The Center for Self-Determination, a worldwide organization, offers information and resources on the topics of self-determination and employment for individuals with disabilities.

Transition Degree

Distance Education Opportunity

George Washington University
offers a transition certificate for special educators and related professionals through the school’s Graduate Transition Special Education Certificate Distance Education Program. For more information, contact Dr. Michael Ward at or go to

Disability Benefits
Disability Benefits 101 (DB101) helps workers and job seekers with disabilities, as well as service providers, understand the connections between work and benefits. DB101 focuses on the linkages and interactions among health coverage, benefits, and employment programs used by individuals with disabilities. On its “Benefits to Work” page, DB101 also features a comprehensive explanation of the advantages of working, along with numerous employment resources and several benefits-planning calculators that help people with disabilities determine their optimal work-benefits strategy.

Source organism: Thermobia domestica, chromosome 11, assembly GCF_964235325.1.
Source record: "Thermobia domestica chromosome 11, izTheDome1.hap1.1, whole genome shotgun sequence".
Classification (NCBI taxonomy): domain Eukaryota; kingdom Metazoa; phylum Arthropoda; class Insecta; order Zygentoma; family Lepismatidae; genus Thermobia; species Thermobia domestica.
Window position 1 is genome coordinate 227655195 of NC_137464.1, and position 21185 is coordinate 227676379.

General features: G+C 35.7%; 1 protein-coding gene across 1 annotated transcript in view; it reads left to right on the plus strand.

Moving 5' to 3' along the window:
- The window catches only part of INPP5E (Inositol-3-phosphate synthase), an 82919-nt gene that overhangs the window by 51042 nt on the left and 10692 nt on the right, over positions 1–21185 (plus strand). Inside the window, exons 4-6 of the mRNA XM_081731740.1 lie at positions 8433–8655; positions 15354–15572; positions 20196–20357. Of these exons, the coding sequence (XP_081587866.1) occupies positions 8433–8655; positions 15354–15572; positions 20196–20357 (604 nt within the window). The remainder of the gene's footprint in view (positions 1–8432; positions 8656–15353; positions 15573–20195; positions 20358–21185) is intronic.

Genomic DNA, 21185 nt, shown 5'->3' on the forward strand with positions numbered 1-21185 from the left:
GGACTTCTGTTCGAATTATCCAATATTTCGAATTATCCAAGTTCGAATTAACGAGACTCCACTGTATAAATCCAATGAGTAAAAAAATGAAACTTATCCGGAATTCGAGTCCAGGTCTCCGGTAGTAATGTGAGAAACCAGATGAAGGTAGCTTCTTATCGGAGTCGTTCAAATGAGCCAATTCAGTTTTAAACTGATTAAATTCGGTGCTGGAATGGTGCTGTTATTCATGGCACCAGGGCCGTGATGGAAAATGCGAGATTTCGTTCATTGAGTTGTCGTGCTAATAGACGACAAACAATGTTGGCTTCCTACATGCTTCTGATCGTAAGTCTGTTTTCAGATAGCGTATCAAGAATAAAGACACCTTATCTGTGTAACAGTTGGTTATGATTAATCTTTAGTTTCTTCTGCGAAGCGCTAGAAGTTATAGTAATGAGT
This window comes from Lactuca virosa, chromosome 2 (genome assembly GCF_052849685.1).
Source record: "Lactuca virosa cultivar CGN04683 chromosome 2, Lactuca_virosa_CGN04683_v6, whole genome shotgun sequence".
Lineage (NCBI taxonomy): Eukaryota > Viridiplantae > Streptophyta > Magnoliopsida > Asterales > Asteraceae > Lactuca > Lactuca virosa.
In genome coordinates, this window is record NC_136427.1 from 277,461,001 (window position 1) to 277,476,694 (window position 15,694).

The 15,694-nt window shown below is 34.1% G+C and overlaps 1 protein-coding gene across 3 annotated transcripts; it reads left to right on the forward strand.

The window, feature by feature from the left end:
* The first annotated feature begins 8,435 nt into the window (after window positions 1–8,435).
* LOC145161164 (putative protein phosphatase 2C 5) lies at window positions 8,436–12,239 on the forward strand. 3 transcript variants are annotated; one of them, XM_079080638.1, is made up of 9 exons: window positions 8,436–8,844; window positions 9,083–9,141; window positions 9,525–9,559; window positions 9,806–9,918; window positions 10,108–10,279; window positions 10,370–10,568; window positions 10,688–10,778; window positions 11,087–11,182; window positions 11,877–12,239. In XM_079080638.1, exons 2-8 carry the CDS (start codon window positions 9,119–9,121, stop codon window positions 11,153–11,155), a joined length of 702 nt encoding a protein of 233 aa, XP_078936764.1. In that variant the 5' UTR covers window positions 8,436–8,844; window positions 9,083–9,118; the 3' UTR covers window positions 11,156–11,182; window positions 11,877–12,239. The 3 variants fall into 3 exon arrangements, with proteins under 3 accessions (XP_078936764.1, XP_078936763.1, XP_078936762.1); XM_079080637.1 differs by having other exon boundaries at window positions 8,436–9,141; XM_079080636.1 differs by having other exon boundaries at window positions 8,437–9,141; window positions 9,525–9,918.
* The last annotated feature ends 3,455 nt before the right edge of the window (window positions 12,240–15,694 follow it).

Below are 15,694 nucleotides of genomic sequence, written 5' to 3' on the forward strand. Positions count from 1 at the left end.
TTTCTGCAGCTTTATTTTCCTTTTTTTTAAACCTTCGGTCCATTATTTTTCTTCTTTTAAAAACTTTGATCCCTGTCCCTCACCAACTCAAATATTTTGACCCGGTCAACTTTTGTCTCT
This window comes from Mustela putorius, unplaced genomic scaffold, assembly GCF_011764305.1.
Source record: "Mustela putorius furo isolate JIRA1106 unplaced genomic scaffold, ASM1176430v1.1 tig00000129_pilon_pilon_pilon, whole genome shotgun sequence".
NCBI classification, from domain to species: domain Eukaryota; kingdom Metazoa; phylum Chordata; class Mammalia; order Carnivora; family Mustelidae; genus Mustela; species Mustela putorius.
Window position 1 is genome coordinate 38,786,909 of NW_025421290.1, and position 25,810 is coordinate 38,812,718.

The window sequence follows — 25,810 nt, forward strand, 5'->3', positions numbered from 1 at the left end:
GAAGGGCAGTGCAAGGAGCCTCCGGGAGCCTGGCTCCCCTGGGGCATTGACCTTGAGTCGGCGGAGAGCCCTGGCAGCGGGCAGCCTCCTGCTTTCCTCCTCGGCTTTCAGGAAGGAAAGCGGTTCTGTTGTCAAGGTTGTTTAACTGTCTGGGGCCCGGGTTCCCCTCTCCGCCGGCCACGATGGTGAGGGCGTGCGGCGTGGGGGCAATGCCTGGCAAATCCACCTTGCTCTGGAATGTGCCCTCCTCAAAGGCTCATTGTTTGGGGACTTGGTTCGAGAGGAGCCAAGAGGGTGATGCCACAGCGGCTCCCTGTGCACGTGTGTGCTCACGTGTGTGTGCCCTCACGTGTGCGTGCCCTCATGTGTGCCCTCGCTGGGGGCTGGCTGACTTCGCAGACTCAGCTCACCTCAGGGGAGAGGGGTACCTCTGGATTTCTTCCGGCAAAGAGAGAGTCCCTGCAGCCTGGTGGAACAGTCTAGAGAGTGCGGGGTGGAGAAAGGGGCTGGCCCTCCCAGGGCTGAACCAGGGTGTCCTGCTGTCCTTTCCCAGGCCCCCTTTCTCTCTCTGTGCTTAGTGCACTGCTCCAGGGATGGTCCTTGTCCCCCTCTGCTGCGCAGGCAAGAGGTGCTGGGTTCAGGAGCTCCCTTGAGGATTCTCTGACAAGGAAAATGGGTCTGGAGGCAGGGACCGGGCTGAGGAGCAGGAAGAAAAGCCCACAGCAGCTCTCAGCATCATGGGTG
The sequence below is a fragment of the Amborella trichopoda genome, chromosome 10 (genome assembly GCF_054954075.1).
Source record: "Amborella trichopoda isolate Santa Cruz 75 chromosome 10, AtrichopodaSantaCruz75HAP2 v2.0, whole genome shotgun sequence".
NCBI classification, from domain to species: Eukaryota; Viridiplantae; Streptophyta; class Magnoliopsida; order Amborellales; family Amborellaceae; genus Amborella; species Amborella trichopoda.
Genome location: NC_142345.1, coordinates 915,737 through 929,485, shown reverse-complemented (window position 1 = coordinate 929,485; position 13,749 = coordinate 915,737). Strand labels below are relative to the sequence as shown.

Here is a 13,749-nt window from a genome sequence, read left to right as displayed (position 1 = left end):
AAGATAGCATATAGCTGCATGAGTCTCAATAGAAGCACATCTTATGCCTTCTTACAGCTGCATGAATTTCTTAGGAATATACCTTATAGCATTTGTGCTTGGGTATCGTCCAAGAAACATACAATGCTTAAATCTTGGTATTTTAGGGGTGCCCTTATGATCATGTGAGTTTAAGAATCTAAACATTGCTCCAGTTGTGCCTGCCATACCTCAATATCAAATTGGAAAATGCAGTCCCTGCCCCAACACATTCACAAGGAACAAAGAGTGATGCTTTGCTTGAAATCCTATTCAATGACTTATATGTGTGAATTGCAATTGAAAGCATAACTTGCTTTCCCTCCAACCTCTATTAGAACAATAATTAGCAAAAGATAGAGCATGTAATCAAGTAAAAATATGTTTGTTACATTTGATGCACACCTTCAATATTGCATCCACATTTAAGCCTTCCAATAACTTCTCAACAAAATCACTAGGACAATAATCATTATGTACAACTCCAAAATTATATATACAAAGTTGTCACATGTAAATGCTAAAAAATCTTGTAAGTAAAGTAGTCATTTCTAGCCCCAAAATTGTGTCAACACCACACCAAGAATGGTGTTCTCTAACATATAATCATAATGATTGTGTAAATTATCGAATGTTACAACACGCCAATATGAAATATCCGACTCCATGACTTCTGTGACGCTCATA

More Resources on Transition

Free Books and Articles to Download


Career Planning Begins with Assessment: A Guide for Professionals Serving Youth with Educational and Career Development Challenges
A resource for educators and policy-makers that offers information on appropriate assessments, including legal and ethical considerations, program collaboration, and much more:

It’s My Life: Postsecondary
Education and Training — A Resource Guide for Child Welfare Professionals
A guide for child welfare professionals to help young people from foster care prepare academically, financially, and emotionally for postsecondary education and training success:


Postsecondary Options for Students with Intellectual Disabilities